Wednesday, May 30, 2007

Dare We Talk Discipline?

I have struggled with this blog. Why? You intrepid reader may ask.

Well, it's be so long since we cooked. The last post was May 16 and it's now June 1. That is such a long time. I know we started doing this to hang out but also to bake better. That is one definition of discipline: an "activity, exercise, or a regimen that develops or improves a skill; training: A daily stint at the typewriter is excellent discipline for a writer." (

I love baking and hanging out with Janet (baking in the evening means we can drink wine -- because drinking wine at 9 am makes for a long, long nap in the middle of the day.)

But after the last couple weeks -- my trip to Connecticut to do an evening event for framesi (the color company I work for), a baby naming at the begining of my vacation and my best friends' father's death the week before really limited baking time. Seymour was a great guy who could identify a song if you said a phrase from it -- he'd sing the whole song. If you had a question about a Yiddish phrase or what it meant -- he was the go to person for that. I thought of him as a human

So, with all the precariousness of life, we finally got together on Tuesday (I realize that I'm typing this on Friday -- but vacation takes a lot out of a guy.) I hope that explains the long gap from the last installment and some of my hesitation in writing.

And, honestly, nothing much happened in this session. Well, nothing except we turned out two very good cakes with lovely icings (or is that frosting) and we drank wine (one nice one and one that wasn't so nice).

So, why is it hard to write about? Well good writing needs conflict. A tension, if you will. There wasn't really any tension this time. Perhaps it was the wine or it was the fact that we've become old hats at doing these.

Well, as is usual, we did two cakes: Buttermilk Country Cake (page 41) and the Triple Layer Devil's Food (page 62). Here, don't they look pretty:

Really both of them turned out beautifully.

The Buttermilk Country Cake was made in a springform pan and used a lemon buttercream. It was the variation of the NeoClassic Buttercream, lemon variation (page 234). It was one of the best colors of buttercream that we have created from this book. It's a soft butter color, but not flat. The lemon adds a brightness to the color and a pleasant, sharp tang to the buttercream, which to me can become a bit cloying. Why is it called a buttercream frosting when there isn't a drop of cream to be found. (I assume it's because the butter gets creamed, but I do love asking that question.)

The Devil's Food layers were a bit thin, and slightly domed. We have begun to suspect the oven doesn't like more than two pans at a time. The crumb and structure of the cake was nicer than the previous chocolate cake. It wasn't so aerated. We did honestly count the time for all inclusions. And, there were no cracks, the cakes were quite strong, but still light.

After we did both of them, we realized that when you have completely aerated the cake and developed the structure, you find that it almost ribbons in the stand mixer. You can see a "spirograph" image in the top of the batter. For those of you who remember the Spirograph, it really does look like that!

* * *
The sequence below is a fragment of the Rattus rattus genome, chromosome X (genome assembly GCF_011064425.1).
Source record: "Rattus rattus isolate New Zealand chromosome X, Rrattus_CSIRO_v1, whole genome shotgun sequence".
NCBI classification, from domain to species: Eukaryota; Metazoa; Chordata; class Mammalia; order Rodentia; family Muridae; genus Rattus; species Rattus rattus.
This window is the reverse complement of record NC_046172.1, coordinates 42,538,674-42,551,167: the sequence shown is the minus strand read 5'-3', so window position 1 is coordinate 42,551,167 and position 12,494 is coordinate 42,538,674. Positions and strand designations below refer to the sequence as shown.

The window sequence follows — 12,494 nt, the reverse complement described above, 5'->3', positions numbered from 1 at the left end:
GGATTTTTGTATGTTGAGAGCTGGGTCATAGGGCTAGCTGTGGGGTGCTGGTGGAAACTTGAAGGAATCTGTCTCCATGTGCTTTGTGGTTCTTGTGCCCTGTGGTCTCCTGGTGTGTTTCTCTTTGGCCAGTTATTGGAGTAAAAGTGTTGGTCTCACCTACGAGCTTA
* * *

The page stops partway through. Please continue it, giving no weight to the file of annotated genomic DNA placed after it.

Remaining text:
My favorite frostings so far is the one that we used on the Triple Layer Devil's Food -- Burnt Almond Milk Chocolate Ganache (page 277). You start with a chocolate bar. Yes, a candy bar! You know it's not going to get any better than that, right?
You add a bit of cocoa and heavy cream. It all gets melty and good -- i seriously considered eating it right off the spoon. But, Janet, being the voice of reason, talked me off the ledge (so to speak).

It's sorta weird. You have this melty, crunchy concoction that is way too soupy to be a frosting. Matter of fact, you can pour it like a glaze. Janet had made it earlier in the day and it needed more time to set up than we had, so we used our new favorite technique an ice water bath. In a couple minutes, it was a rich frosting. And, the pictures don't do it justice, it was just amazing.

After I arrived at Janet's I started to complain about the baking, making a cake and doing the whole process. It seemed daunting and unimportant. Half way through cooking the first cake we were both humming along like a well oiled machine -- she did the combining of the dry ingredients. I got the wet ones whisked together. Then we'd alternate who was the sous chef and it flowed.

It was after that happend a couple times that I realized the other defintion of discipline: doing something even though you really don't want to.

So, here's to discipline. Just leave the leather straps at home.


suzyboo said...

These look delicious! Janet, are those pretty pink roses I see from your garden?

Janet said...

Yes! The rose is blooming like crazy!! I wonder how long it will last.

The chocolate cake is very pretty- I think whenever you have 3 layers it's hard to go wrong. As Robb said, we were very careful not to overmix after our experience in the previous session. Using Rose's method of adding the butter at the end (as opposed to beginning with creaming butter and sugar) and beating to develop structure still seems so odd. I'm sure there is a line between developing structrue and overbeating. I wonder what underdeveloped structrue would be? The cake has a great texture, very dense, a fine crumb, moist. The mayo cake had a darker shinier interior. I wonder how much of that difference is due to a change in ingredients and how much is technique.